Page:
Posted this evening to the Ishmael Community, a web community devoted to the principles set forth by Daniel Quinn in his books Ishmael, The Story of B, and Beyond Civilization, among others:
My question is the result of a conversation I had this evening with a couple of Latter Day Saint recruiters on my front lawn. I was able to describe for them very well (using the ammunition provided by your books) an alternative to their explanation of “how” things got this way, including acknowledgment from them of the accurate interpretation of the Tree of Knowledge and Cain and Abel. However, I found myself in a quandary when attempting to describe “why” our culture, as opposed to the lions and bears, the Maoris and Navajo, would choose to take divine right into their own hands and take their lives out of the hands of the gods. In other words, what was the impetus that caused the Takers to become Takers? The explanation in your books very clearly identifies the myths (now borrowed by the Takers) trying to explain “how” things got to where they are now, but what seems to be missing is “why” anyone would make what seems like a giant leap and decide they were above the law that brought them through the evolutionary chain. So I pose the question to you — WHY did the Takers stop becoming Leavers? Where did this seed of self-delusion germinate? And more importantly, why would a group of Leavers (for that is what we all were, at some point) believe such a lunatic? Why would anyone assume that their way was right for everyone in the first place? There had to have been some event, some epiphany that led first to this ill-founded conclusion, and then to its growth into a shared delusion.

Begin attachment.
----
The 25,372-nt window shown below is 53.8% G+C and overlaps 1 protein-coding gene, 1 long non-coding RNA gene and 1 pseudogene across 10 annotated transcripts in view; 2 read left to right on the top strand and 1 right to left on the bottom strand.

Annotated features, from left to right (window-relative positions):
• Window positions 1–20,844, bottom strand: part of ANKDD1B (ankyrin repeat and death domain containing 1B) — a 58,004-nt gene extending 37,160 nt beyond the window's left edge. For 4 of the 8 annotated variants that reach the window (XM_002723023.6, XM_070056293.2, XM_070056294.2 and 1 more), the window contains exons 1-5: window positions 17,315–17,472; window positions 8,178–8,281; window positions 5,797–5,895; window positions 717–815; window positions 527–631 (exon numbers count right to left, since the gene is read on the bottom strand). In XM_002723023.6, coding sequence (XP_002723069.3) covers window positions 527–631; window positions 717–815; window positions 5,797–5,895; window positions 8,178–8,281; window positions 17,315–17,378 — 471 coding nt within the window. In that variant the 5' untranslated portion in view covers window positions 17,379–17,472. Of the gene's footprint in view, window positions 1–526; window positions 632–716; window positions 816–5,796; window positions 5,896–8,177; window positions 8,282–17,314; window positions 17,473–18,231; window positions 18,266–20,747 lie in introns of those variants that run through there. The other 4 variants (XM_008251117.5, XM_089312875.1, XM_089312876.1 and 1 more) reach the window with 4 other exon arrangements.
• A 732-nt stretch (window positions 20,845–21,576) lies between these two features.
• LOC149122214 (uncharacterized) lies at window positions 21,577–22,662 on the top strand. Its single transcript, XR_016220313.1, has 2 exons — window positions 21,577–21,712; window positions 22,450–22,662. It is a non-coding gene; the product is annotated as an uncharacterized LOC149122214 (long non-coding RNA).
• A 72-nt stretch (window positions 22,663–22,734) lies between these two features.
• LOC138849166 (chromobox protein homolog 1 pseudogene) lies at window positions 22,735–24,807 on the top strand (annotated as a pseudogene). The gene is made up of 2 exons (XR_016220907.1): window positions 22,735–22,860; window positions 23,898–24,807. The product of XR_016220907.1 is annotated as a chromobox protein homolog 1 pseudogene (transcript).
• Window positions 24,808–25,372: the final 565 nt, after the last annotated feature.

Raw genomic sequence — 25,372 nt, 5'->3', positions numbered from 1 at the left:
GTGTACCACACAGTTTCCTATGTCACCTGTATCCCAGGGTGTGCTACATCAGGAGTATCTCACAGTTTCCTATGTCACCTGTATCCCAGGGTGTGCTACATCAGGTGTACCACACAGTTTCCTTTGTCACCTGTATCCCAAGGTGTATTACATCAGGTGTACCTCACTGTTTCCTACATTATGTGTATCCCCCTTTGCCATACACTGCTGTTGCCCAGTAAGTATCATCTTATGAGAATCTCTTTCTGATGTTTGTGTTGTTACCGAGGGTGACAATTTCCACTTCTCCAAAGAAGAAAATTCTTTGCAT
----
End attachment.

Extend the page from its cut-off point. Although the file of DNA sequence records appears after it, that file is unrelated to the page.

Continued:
I’m just not sure what it is, and that information seems critical to expounding “why not”.